ATLANTA - Georgia Secretary of State said out of the more than 5 million ballots cast in the state, the presidential race will likely come down to just a few thousand votes with the results still being too close to call and a recall will be likely, leaving the state's 16 electoral votes still up in the air.
As of 10 p.m. with the addition of counted ballots from Gwinnett County, former Vice-President Joe Biden led President Donald Trump by 4,020 votes in the state, adding some distance from earlier in the day when Georgia first swung in favor of the Democratic candidate. That swing was in part due to the completion of the ballot count in Clayton County.
Secretary of State Brad Raffensperger spoking during a press conference on Friday afternoon discussing the continued counting.
"Georgia deserves accurate, real election results," Raffensperger said. "Election workers around the state are working with integrity to ensure every legal ballot is counted, and no illegal ballots are counted."
Raffensperger said his office is focused on ensuring every legal vote is added and counted accurately. He said it is important to maintain the trust of the public.
"The final tally in Georgia, at this point has huge implications across the country. The stakes are high and the emotions are high on all sides," he said. "We will not let those debates distract us from our work. We will get it right and we will defend the integrity of our elections."
The secretary of state also said officials are being open with monitors being allowed in for transparency and pledged his office would investigate all legitimate claims regardless of partisan preference.
Gabriel Sterling, who is in charge of the elections infrastructure in Georgia said there were about 8,400 overseas/military ballots and 14,200 provisional ballots outstanding across the state.
Those overseas ballots or UOCAVA ballots must be postmarked by Nov. 3 and must have arrived by 4:30 p.m. on Friday. Sterling said just because the 8,400 are outstanding does not mean they will make it in time to be counted.
Sterling said there are about 14,200 provisional ballots that were received by count election officials on Election Day. Officials are working to determine the validity of those ballots, but not all will be accepted.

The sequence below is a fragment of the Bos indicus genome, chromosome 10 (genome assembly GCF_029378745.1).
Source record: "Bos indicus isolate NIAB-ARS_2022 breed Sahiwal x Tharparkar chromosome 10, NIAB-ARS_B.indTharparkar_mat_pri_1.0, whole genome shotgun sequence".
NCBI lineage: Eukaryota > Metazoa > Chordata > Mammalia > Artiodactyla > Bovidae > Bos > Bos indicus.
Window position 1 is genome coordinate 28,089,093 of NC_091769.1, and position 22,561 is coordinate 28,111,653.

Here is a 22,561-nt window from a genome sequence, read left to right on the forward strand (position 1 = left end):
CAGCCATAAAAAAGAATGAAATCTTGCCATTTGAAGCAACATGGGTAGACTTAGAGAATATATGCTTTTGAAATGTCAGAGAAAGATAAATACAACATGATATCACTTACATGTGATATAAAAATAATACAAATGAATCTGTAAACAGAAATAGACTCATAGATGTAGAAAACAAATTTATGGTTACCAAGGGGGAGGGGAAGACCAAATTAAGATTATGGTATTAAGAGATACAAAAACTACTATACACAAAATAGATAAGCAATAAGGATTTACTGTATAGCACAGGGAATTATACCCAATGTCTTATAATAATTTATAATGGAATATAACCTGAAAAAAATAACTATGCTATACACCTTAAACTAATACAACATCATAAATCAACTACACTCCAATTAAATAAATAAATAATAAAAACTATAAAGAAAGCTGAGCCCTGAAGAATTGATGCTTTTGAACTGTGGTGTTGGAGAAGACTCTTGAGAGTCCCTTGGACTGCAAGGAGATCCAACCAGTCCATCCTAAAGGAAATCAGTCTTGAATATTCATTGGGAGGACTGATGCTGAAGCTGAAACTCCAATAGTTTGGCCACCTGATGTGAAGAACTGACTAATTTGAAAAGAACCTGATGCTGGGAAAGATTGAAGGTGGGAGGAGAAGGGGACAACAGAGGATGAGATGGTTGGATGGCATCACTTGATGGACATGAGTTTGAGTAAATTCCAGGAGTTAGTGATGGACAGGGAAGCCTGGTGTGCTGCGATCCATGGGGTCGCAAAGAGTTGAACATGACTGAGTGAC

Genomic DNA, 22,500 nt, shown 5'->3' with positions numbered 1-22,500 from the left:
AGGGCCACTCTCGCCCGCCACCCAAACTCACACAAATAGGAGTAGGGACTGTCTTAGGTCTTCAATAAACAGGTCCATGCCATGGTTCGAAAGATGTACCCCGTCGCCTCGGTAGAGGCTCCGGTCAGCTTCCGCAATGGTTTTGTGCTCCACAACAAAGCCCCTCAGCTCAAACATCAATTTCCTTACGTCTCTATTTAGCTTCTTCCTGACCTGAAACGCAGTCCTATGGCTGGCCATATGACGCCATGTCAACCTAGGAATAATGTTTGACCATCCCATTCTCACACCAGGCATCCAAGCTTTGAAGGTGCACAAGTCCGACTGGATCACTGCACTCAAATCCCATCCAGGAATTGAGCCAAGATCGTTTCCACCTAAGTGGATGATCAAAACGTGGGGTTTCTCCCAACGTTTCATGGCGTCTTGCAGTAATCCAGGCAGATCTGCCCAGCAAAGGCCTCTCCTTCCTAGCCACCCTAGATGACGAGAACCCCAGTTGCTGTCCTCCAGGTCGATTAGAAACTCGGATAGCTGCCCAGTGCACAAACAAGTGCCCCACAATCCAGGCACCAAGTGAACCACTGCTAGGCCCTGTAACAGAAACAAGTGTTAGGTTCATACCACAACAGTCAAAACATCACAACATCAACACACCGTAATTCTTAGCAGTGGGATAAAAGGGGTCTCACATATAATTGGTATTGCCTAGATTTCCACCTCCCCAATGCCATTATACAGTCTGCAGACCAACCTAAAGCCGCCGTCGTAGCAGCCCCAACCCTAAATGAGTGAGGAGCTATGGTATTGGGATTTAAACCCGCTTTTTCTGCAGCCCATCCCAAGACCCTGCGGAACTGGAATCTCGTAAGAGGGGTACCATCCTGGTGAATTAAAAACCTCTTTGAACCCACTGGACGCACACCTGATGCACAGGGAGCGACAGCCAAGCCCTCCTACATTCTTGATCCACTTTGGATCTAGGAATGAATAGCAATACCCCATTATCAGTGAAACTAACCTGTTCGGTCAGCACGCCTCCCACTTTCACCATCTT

"If a voter tries to cast a ballot at the wrong precinct, they cast a provisional ballot and only the races relevant to their assigned precinct are counted. If a voter tries to cast a ballot in the wrong county, they are only eligible to cast ballots in statewide races," the Georgia Secretary of State's Office explained in a release Friday. "If a voter attempts to cast a ballot but is not listed as a registered voter, they vote a provisional ballot, which is set aside until county officials or the voter him or herself clarifies their registration status. Lastly, provisional ballots are used for any votes cast during court extended voting hours."
Neither candidate has reached the 270 Electoral College votes needed to win the White House. But Biden eclipsed Trump in Wisconsin and Michigan, two crucial Midwestern battleground states, overtook the president in Georgia and was inching closer to doing the same in Pennsylvania, where votes were still be counted.
It was unclear when a national winner would be determined after a long, bitter campaign dominated by the coronavirus and its effects on Americans and the national economy. The U.S. on Wednesday set another record for daily confirmed cases as several states posted all-time highs.
The pandemic has killed more than 233,000 people in the United States.
Sterling said with the tight vote in some races, a recount will likely be triggered. That could take up to a week after the Nov. 13 certification deadline, meaning the final numbers might not be known until Nov. 20.
"Officials in numerous counties are continuing to count ballots, with strong security protocols in place to protect the integrity of our election,” said Raffensperger. “We have long anticipated – and said publicly – that counting would most likely take place into Wednesday night and perhaps Thursday morning. We’re on pace to accomplish that responsibly, ensuring that the voice of every eligible voter is heard. It’s important to act quickly, but it’s more important to get it right.”
Sterling also cleared up some confusion voters were having about the way they voted. He said early voting, for state purposes, is considered in-person absentee voting.
“Early voting in person is what’s called ‘absentee in person,’” Sterling said Thursday afternoon. "That’s why your ballot status shows that your absentee ballot was accepted. It’s confusing, but it doesn’t mean someone else mailed in a ballot with your name. It simply means your vote was counted when you cast your ballot in person during early voting."
As for the transparency of the state's voting system, Sterling said the state takes voting extremely seriously.
"If anyone was trying to rig the system, the numbers wouldn't be this close," Sterling said. "We know how many requests came in for absentee ballots and we know how many were received."
Sterling said the Secretary of State's Office has been monitoring for fraud and possible cheating.
The Associated Press contributed to this report.